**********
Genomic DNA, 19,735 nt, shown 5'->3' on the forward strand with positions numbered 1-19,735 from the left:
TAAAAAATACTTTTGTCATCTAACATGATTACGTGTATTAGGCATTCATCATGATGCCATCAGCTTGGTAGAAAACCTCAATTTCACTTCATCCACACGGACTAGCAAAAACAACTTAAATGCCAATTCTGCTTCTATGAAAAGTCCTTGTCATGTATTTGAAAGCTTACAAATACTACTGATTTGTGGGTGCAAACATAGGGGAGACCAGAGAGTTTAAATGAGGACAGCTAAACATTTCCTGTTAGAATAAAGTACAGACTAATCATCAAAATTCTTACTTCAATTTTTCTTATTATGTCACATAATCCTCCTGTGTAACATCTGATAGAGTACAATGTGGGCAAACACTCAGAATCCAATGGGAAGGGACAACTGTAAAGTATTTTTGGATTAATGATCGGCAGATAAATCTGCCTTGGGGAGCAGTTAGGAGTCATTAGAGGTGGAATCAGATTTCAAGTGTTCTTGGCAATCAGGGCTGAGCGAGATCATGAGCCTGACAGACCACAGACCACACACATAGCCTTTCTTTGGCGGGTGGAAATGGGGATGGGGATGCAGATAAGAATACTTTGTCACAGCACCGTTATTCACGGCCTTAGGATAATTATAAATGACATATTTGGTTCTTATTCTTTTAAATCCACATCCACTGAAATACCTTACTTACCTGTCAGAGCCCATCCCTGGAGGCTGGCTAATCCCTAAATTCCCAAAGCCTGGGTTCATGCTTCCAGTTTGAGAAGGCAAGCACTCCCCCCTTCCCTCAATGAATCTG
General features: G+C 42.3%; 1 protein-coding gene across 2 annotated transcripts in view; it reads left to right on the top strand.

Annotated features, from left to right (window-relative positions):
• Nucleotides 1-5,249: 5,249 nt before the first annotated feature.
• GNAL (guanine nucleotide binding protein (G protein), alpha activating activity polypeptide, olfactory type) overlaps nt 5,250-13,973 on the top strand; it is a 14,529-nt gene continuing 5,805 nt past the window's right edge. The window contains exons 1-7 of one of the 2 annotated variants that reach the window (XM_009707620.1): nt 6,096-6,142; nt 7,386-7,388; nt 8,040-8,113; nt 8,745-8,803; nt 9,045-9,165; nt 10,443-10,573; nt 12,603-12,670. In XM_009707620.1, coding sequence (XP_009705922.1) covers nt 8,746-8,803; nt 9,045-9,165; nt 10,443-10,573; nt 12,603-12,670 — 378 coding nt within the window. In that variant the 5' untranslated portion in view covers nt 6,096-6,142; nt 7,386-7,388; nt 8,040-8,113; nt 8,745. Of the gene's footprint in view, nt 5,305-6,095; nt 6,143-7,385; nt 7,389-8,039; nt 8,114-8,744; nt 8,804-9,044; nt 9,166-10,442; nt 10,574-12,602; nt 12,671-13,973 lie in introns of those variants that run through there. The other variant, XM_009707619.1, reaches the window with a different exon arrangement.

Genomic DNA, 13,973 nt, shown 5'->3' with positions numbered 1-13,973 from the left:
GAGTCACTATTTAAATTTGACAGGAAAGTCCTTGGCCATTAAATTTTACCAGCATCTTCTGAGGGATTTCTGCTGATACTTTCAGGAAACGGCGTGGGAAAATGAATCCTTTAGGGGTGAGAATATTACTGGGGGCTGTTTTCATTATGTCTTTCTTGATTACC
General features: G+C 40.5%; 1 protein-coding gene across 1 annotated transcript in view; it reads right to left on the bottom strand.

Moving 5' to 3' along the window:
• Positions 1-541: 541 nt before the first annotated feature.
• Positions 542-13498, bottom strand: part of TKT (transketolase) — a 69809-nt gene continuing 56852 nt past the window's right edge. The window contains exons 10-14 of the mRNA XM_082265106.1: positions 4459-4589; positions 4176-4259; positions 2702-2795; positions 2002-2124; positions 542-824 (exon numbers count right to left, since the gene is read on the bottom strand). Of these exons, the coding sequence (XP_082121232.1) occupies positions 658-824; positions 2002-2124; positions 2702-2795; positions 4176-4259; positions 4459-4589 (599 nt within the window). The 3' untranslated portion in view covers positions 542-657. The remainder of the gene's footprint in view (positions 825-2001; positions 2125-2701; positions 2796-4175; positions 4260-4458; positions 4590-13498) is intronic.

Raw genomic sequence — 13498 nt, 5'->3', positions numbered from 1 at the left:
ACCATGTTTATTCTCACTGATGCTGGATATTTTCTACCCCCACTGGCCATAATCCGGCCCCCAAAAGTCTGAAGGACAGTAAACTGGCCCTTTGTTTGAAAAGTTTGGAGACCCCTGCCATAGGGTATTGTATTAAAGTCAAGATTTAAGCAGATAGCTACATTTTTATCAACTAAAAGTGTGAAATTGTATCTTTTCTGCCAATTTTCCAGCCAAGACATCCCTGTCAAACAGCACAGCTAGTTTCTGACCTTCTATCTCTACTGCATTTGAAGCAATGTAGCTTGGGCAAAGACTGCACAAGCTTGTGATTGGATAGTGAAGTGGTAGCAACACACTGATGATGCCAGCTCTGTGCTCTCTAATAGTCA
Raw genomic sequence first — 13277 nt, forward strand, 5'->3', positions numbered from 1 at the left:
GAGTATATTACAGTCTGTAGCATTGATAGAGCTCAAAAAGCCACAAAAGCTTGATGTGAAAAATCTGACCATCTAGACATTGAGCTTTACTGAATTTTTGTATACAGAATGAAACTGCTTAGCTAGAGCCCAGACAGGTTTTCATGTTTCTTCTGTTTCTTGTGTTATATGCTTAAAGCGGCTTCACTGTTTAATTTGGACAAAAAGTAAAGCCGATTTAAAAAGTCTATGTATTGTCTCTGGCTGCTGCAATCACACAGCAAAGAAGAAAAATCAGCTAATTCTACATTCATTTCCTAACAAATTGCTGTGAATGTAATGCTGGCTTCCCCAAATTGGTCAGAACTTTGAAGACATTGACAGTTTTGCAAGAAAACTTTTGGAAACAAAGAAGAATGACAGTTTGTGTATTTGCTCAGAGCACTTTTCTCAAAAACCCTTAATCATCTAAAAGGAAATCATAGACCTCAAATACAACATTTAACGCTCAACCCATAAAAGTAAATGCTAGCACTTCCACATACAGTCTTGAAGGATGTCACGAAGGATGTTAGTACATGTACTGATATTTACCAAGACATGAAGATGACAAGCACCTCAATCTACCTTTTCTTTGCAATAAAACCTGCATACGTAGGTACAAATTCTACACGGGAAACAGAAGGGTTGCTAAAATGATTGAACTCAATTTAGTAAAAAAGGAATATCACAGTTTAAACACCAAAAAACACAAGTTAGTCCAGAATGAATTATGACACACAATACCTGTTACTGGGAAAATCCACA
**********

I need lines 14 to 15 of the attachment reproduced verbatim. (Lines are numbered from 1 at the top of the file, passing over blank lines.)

ACCATGTTTATTCTCACTGATGCTGGATATTTTCTACCCCCACTGGCCATAATCCGGCCCCCAAAAGTCTGAAGGACAGTAAACTGGCCCTTTGTTTGAAAAGTTTGGAGACCCCTGCCATAGGGTATTGTATTAAAGTCAAGATTTAAGCAGATAGCTACATTTTTATCAACTAAAAGTGTGAAATTGTATCTTTTCTGCCAATTTTCCAGCCAAGACATCCCTGTCAAACAGCACAGCTAGTTTCTGACCTTCTATCTCTACTGCATTTGAAGCAATGTAGCTTGGGCAAAGACTGCACAAGCTTGTGATTGGATAGTGAAGTGGTAGCAACACACTGATGATGCCAGCTCTGTGCTCTCTAATAGTCA
Raw genomic sequence first — 13277 nt, forward strand, 5'->3', positions numbered from 1 at the left: